A group of Stanford engineers have invented a pretty cool device for climbing glass walls — a pair of super-adhesive hand pads, inspired by a gecko's feet:
The device, described in a new study published today in the Journal of the Royal Society Interface, involves a pair of extremely adhesive hand pads, linked to a pair of leg supports.
The hand pads have a number of special characteristics. If you touched their surface, they'd feel entirely dry, yet they cling to the wall with a tremendous amount of strength. Still, the user can easily pull them off the wall simply by taking his or her weight off them — they only stick hard when there's pressure trying to pull them down.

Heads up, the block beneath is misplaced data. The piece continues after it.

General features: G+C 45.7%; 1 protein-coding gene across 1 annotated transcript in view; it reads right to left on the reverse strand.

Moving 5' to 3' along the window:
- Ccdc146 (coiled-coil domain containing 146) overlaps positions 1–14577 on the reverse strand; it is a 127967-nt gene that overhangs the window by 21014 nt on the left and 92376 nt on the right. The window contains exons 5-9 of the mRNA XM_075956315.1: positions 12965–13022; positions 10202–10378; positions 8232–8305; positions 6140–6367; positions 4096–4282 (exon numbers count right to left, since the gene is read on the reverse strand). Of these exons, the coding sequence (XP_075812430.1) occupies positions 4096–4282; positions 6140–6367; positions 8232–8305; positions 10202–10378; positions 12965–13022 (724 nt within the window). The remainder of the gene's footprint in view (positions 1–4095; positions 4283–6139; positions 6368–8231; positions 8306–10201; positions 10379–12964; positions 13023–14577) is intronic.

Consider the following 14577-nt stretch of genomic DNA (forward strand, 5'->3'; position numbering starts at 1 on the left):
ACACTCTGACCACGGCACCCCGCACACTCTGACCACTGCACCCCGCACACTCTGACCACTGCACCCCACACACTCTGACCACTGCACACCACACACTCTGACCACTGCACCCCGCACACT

They accomplish all this due to a design that's inspired by the famously sticky feet of a gecko. Their feet are covered by tiny ridges called setae, and recent research has found that the particular angles and flexibility of these setae on a nanoscopic scale produces van der Waals forces that let geckos effortlessly cling to walls.
Other researchers have previously used the same principles to produce a small robot that can climb walls, but they weren't able to scale up the design to support a human.
The Stanford engineers, however, have created a different design that works just as well at a human scale.
The contraption is designed so that even though the hands are sticking to the wall, the legs are supporting the weight. In fact, for a person using this device, climbing a slick glass wall would feel about as easy as climbing a ladder.